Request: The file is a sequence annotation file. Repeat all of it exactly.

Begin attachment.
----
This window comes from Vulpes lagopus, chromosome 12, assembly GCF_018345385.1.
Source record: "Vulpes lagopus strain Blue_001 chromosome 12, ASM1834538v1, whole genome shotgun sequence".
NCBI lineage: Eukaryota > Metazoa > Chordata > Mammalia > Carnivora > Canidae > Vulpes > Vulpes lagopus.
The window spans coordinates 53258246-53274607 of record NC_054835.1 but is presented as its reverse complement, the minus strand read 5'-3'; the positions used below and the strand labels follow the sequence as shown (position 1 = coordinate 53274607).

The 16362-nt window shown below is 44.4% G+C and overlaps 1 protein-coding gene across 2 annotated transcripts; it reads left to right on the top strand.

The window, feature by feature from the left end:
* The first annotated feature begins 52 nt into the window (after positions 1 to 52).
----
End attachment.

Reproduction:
This window comes from Vulpes lagopus, chromosome 12, assembly GCF_018345385.1.
Source record: "Vulpes lagopus strain Blue_001 chromosome 12, ASM1834538v1, whole genome shotgun sequence".
NCBI lineage: Eukaryota > Metazoa > Chordata > Mammalia > Carnivora > Canidae > Vulpes > Vulpes lagopus.
The window spans coordinates 53258246-53274607 of record NC_054835.1 but is presented as its reverse complement, the minus strand read 5'-3'; the positions used below and the strand labels follow the sequence as shown (position 1 = coordinate 53274607).

The 16362-nt window shown below is 44.4% G+C and overlaps 1 protein-coding gene across 2 annotated transcripts; it reads left to right on the top strand.

The window, feature by feature from the left end:
* The first annotated feature begins 52 nt into the window (after positions 1 to 52).